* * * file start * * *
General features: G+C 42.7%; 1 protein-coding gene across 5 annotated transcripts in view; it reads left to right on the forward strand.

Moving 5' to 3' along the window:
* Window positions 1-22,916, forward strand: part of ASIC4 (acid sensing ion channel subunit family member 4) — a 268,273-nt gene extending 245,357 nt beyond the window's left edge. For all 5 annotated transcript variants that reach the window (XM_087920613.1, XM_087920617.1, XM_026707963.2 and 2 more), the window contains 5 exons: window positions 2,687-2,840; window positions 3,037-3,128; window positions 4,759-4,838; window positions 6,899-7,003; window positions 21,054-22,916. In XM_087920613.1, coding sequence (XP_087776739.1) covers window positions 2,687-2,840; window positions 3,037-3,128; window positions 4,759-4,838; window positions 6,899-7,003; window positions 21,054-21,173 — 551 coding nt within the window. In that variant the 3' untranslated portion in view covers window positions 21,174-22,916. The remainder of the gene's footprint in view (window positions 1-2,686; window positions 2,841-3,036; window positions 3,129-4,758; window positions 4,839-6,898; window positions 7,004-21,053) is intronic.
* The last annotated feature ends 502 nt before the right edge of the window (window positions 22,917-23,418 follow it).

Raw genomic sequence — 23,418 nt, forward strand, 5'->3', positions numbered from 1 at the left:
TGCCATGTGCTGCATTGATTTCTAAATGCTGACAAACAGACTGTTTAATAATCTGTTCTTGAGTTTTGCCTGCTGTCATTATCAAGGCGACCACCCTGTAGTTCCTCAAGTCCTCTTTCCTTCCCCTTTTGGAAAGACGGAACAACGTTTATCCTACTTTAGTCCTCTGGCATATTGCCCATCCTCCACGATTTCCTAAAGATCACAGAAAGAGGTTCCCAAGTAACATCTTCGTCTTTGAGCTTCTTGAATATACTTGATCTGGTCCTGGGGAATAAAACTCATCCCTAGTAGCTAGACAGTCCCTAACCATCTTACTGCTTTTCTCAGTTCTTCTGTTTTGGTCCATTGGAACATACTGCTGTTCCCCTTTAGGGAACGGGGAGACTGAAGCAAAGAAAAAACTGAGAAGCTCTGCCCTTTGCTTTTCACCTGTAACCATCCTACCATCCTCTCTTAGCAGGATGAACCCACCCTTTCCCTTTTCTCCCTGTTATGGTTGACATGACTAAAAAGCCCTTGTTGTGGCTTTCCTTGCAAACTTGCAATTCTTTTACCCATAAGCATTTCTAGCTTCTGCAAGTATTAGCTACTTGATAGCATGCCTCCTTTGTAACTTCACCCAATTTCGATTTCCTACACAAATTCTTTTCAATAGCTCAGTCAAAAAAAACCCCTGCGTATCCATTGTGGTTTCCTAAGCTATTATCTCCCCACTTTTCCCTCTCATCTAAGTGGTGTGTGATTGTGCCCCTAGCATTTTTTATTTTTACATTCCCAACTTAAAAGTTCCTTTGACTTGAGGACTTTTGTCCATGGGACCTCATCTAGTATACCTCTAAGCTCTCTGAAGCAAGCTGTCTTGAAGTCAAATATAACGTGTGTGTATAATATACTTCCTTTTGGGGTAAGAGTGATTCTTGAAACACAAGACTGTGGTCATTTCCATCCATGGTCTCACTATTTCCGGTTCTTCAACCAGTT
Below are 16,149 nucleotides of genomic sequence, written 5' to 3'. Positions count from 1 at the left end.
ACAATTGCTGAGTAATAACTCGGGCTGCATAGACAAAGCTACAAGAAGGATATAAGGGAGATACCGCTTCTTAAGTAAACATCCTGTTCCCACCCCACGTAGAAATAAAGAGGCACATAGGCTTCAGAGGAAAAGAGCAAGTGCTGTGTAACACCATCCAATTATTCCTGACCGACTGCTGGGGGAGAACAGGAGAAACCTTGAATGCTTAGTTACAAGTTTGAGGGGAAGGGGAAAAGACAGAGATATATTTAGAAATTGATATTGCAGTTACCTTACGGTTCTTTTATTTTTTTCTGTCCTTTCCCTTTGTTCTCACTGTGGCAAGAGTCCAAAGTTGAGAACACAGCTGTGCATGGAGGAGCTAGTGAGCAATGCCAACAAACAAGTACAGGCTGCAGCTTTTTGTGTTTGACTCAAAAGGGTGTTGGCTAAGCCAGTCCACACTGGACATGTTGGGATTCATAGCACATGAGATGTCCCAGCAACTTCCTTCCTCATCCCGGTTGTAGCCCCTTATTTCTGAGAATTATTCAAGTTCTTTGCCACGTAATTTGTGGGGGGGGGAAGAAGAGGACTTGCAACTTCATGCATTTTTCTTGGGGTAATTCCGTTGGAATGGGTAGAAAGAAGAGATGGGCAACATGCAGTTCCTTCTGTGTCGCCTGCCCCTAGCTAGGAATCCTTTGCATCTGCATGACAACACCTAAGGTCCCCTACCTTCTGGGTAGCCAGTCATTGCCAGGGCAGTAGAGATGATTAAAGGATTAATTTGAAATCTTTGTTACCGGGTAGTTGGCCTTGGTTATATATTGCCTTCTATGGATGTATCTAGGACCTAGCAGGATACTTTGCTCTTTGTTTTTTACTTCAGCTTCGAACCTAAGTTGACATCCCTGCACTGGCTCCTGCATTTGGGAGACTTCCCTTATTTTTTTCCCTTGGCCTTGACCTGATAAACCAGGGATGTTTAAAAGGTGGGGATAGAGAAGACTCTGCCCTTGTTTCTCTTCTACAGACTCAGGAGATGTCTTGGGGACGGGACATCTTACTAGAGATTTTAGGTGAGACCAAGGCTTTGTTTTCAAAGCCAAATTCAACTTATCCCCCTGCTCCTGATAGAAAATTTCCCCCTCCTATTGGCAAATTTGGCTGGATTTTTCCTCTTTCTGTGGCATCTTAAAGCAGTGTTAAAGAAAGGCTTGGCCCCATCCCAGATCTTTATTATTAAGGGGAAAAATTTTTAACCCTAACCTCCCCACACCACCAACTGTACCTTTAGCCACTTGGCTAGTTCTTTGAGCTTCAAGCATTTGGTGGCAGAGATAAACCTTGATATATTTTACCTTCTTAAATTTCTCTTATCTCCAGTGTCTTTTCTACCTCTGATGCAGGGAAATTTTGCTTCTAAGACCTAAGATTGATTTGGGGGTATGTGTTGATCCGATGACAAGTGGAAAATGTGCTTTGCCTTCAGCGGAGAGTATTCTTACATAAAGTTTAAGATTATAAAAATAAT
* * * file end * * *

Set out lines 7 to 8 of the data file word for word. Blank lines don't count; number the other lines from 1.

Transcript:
Below are 16,149 nucleotides of genomic sequence, written 5' to 3'. Positions count from 1 at the left end.
ACAATTGCTGAGTAATAACTCGGGCTGCATAGACAAAGCTACAAGAAGGATATAAGGGAGATACCGCTTCTTAAGTAAACATCCTGTTCCCACCCCACGTAGAAATAAAGAGGCACATAGGCTTCAGAGGAAAAGAGCAAGTGCTGTGTAACACCATCCAATTATTCCTGACCGACTGCTGGGGGAGAACAGGAGAAACCTTGAATGCTTAGTTACAAGTTTGAGGGGAAGGGGAAAAGACAGAGATATATTTAGAAATTGATATTGCAGTTACCTTACGGTTCTTTTATTTTTTTCTGTCCTTTCCCTTTGTTCTCACTGTGGCAAGAGTCCAAAGTTGAGAACACAGCTGTGCATGGAGGAGCTAGTGAGCAATGCCAACAAACAAGTACAGGCTGCAGCTTTTTGTGTTTGACTCAAAAGGGTGTTGGCTAAGCCAGTCCACACTGGACATGTTGGGATTCATAGCACATGAGATGTCCCAGCAACTTCCTTCCTCATCCCGGTTGTAGCCCCTTATTTCTGAGAATTATTCAAGTTCTTTGCCACGTAATTTGTGGGGGGGGGAAGAAGAGGACTTGCAACTTCATGCATTTTTCTTGGGGTAATTCCGTTGGAATGGGTAGAAAGAAGAGATGGGCAACATGCAGTTCCTTCTGTGTCGCCTGCCCCTAGCTAGGAATCCTTTGCATCTGCATGACAACACCTAAGGTCCCCTACCTTCTGGGTAGCCAGTCATTGCCAGGGCAGTAGAGATGATTAAAGGATTAATTTGAAATCTTTGTTACCGGGTAGTTGGCCTTGGTTATATATTGCCTTCTATGGATGTATCTAGGACCTAGCAGGATACTTTGCTCTTTGTTTTTTACTTCAGCTTCGAACCTAAGTTGACATCCCTGCACTGGCTCCTGCATTTGGGAGACTTCCCTTATTTTTTTCCCTTGGCCTTGACCTGATAAACCAGGGATGTTTAAAAGGTGGGGATAGAGAAGACTCTGCCCTTGTTTCTCTTCTACAGACTCAGGAGATGTCTTGGGGACGGGACATCTTACTAGAGATTTTAGGTGAGACCAAGGCTTTGTTTTCAAAGCCAAATTCAACTTATCCCCCTGCTCCTGATAGAAAATTTCCCCCTCCTATTGGCAAATTTGGCTGGATTTTTCCTCTTTCTGTGGCATCTTAAAGCAGTGTTAAAGAAAGGCTTGGCCCCATCCCAGATCTTTATTATTAAGGGGAAAAATTTTTAACCCTAACCTCCCCACACCACCAACTGTACCTTTAGCCACTTGGCTAGTTCTTTGAGCTTCAAGCATTTGGTGGCAGAGATAAACCTTGATATATTTTACCTTCTTAAATTTCTCTTATCTCCAGTGTCTTTTCTACCTCTGATGCAGGGAAATTTTGCTTCTAAGACCTAAGATTGATTTGGGGGTATGTGTTGATCCGATGACAAGTGGAAAATGTGCTTTGCCTTCAGCGGAGAGTATTCTTACATAAAGTTTAAGATTATAAAAATAAT